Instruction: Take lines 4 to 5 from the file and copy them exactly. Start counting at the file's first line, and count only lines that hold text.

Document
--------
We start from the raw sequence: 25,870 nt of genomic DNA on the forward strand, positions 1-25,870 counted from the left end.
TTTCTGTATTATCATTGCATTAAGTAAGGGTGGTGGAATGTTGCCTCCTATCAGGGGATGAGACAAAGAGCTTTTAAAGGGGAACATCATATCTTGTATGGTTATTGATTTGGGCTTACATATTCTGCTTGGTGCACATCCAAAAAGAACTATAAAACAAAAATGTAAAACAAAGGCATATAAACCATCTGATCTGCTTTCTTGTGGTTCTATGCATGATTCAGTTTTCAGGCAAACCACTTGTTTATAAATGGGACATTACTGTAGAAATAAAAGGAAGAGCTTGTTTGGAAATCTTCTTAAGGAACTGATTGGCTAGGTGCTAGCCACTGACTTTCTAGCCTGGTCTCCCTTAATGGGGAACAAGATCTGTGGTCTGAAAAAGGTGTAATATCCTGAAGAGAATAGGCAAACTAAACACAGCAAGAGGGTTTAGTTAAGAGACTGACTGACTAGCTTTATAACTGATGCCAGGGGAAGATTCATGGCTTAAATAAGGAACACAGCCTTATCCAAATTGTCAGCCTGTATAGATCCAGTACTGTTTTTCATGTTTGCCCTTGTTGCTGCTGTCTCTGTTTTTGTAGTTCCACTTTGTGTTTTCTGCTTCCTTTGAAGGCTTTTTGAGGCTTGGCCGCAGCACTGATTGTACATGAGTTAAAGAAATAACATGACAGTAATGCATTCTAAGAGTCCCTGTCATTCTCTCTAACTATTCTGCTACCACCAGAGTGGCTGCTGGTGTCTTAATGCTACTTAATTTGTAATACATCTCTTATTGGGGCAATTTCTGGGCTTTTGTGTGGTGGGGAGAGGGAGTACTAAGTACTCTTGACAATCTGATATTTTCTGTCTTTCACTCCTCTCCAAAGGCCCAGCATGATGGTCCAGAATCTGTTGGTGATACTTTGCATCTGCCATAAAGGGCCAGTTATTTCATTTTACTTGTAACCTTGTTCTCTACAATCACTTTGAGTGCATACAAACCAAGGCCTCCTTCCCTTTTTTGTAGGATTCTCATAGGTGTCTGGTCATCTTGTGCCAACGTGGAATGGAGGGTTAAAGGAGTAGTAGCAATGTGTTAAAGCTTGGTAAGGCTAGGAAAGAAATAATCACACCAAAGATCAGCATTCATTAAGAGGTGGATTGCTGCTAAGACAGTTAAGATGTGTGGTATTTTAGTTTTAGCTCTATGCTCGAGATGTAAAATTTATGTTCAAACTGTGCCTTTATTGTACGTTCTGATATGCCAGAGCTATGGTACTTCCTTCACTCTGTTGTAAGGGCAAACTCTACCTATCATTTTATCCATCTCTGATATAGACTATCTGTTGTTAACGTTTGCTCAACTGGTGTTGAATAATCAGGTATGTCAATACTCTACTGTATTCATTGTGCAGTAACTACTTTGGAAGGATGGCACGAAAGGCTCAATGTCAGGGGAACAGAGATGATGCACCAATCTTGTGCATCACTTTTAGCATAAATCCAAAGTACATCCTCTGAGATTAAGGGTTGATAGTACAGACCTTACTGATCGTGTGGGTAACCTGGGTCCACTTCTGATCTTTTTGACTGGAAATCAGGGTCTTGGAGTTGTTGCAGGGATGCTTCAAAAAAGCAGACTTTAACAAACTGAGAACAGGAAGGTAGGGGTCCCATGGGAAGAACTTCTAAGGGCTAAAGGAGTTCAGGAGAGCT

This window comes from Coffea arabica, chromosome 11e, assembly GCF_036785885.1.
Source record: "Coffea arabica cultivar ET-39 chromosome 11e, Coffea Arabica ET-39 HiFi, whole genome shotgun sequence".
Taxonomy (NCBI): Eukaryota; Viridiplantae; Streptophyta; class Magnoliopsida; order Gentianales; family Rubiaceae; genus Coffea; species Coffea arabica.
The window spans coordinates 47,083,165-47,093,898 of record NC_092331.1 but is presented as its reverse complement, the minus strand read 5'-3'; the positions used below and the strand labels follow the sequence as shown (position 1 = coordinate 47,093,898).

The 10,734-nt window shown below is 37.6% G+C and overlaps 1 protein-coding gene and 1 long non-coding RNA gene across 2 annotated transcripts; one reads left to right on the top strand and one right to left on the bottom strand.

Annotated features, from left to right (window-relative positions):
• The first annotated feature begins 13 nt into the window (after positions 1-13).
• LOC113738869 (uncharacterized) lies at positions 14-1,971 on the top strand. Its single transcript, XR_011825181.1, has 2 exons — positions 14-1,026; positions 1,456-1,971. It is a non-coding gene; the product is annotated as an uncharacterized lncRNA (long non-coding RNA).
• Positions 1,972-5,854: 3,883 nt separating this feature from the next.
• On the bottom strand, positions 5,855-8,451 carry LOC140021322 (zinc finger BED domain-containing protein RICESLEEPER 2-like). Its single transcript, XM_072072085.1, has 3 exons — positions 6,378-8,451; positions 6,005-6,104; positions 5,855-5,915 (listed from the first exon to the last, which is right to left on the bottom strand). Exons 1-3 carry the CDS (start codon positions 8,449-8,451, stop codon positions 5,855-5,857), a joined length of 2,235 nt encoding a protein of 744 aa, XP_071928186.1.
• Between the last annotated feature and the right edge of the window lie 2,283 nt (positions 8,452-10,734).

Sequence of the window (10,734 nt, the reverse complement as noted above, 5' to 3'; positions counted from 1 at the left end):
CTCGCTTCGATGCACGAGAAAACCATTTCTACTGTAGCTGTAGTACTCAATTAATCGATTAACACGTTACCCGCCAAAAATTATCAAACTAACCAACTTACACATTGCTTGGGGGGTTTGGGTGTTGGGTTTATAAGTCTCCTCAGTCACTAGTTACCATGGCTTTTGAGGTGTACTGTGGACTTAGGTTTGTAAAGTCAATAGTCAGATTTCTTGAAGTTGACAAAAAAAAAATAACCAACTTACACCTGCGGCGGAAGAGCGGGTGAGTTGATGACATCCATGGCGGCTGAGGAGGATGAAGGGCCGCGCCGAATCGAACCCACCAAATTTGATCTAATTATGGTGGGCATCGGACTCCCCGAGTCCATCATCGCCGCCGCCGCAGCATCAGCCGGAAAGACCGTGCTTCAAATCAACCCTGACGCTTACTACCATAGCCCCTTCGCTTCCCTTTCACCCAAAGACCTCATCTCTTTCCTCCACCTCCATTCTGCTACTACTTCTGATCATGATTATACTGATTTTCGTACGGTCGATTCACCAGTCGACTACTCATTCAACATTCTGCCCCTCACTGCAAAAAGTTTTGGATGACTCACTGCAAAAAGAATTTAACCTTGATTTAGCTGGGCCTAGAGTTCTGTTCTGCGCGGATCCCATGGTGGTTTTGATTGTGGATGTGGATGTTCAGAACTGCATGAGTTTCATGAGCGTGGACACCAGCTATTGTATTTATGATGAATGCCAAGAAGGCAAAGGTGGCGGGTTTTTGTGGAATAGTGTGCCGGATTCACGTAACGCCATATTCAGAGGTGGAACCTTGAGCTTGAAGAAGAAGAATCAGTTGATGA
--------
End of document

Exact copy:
Source record: "Coffea arabica cultivar ET-39 chromosome 11e, Coffea Arabica ET-39 HiFi, whole genome shotgun sequence".
Taxonomy (NCBI): Eukaryota; Viridiplantae; Streptophyta; class Magnoliopsida; order Gentianales; family Rubiaceae; genus Coffea; species Coffea arabica.